Friday, May 1, 2009

Her name was Lola, she was a show girl

Copa, copacabana! Lake Titicaca is one of the most beautiful lakes I have ever seen. It is definately the largest lake I have ever seen, stretching out so far it could be mistaken as the ocean from shore. It has a number of massive islands in the middle, most notably on the Bolivian side are the Isla del sol and Isla del Luna, which are two oldschool Inca sites with plenty of ruins struin about them.
We spent three nights in Copabana with the gang we had become a part of overnight. We found a really awesome pad, being the top floor of a hostal we liked. It had beautiful wood floors, pristine paint, tonnes of windows with beautiful views, and not a single bed. We saw the space, loved it, and managed to convince the manager that he should rent it to us for two dollars a night each! Wow. Between some camping equiptment and some matresses and blankets we found rolled up in the corner we made ourselves a pretty sweet pad. It also had two big patios off of it that we spent a lot of time hanging out on. The first night we went a little wild with the rum and ended up partying until the sun rose. The last couple hours were not by choice, but just due to the fact that my earplugs were far across the room and I was in my sleeping bag pantless. Laziness overcame.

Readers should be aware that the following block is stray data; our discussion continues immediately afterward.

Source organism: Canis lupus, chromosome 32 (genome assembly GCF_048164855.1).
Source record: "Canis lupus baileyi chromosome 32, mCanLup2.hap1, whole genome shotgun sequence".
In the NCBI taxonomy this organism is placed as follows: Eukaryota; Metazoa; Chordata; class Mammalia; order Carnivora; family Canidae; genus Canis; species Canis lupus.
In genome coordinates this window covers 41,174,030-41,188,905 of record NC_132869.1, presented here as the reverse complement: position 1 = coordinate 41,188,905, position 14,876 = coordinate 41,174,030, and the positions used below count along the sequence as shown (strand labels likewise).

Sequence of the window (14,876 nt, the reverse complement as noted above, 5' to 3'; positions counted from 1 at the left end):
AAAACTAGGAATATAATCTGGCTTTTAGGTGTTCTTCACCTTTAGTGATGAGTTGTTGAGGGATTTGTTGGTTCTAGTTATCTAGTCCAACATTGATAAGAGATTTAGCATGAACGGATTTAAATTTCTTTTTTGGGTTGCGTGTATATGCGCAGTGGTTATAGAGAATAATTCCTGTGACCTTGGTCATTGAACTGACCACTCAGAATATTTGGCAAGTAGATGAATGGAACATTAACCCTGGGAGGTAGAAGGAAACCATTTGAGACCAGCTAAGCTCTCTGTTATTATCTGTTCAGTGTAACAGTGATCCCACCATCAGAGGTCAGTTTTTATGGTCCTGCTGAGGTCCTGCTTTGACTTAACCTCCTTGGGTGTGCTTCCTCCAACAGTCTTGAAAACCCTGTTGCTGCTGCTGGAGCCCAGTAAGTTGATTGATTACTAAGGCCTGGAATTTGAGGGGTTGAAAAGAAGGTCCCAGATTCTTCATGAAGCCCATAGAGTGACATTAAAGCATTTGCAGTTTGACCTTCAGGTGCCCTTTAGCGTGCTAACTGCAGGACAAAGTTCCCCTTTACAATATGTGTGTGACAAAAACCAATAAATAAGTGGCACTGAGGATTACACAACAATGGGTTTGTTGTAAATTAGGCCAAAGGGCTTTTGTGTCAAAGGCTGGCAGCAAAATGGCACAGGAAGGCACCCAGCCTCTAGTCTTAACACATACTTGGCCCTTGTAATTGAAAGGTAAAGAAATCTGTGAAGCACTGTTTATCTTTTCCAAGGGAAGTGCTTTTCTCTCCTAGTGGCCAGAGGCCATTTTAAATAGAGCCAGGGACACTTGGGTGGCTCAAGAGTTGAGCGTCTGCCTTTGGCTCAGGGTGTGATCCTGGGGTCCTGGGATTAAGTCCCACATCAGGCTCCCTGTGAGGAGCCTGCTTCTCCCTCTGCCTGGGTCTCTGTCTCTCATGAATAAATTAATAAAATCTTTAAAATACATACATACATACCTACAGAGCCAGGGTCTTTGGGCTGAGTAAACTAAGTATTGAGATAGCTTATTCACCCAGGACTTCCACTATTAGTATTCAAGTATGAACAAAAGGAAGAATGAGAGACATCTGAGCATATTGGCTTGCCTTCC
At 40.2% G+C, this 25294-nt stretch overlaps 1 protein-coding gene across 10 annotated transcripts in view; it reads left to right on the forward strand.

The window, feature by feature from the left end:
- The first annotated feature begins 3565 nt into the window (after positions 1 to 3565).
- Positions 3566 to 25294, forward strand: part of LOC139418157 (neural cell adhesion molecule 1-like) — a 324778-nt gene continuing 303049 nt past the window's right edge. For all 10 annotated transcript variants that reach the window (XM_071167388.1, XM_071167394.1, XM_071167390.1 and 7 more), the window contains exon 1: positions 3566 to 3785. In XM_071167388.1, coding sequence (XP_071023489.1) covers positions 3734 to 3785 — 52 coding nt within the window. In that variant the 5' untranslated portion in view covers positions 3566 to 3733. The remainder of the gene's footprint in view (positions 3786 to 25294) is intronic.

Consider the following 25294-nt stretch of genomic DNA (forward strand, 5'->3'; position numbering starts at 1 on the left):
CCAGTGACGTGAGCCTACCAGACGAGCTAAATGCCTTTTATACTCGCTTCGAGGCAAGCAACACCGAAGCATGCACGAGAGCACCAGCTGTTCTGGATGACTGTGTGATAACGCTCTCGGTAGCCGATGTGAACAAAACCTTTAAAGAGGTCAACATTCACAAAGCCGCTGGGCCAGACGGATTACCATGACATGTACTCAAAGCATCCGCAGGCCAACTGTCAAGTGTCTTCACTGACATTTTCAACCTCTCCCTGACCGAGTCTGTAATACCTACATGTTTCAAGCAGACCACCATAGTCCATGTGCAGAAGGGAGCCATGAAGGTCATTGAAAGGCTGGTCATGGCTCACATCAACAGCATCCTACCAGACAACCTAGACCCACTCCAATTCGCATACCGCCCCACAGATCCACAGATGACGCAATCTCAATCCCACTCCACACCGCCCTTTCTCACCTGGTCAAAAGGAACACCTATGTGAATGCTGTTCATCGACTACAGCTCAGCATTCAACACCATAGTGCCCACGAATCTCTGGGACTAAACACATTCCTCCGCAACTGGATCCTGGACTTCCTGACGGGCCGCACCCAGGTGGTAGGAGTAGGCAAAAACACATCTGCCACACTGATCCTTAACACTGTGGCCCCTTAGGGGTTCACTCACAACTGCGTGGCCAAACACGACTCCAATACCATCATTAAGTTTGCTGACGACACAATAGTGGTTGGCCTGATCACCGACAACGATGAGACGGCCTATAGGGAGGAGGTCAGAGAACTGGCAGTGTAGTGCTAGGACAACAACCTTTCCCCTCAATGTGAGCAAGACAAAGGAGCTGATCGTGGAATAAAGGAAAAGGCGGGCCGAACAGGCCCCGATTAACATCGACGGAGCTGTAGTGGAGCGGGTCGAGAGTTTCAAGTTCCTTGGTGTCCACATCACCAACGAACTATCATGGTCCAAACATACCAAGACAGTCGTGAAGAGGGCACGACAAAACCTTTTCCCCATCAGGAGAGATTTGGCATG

Our greatest discovery in Copacabana definatly has to be Tienda numero 9. Best m fucking trout you will ever find. Beautiful, fresh pink trout caught out to Lake titicaca, which is about 10 feet away while you eat it. Each trout meal is a full trout on a bed of french fries and rice. All for under four dollars. Amazing. Trucha el diablo includes a tasty concoction of fried peppers, tomato and onion on top. Absolutly amazing, though the garlic and the tomato both hold their ground quite well. The trout became quite an obsession in our group, and today after returning from the Island, our first stop was trout, and we met the whole herd heading down to the feeding hole. It was hilarious. We were yelling trout across the parking lot, both sure of eachothers intentions. We have had trout twice today. I really hope that they have trout in Puno, which lays on the Peruvian side of Titicaca, so that we can enjoy this experience with Jordan and Rylie, who show up in less than a week. AAhhh, wild!!!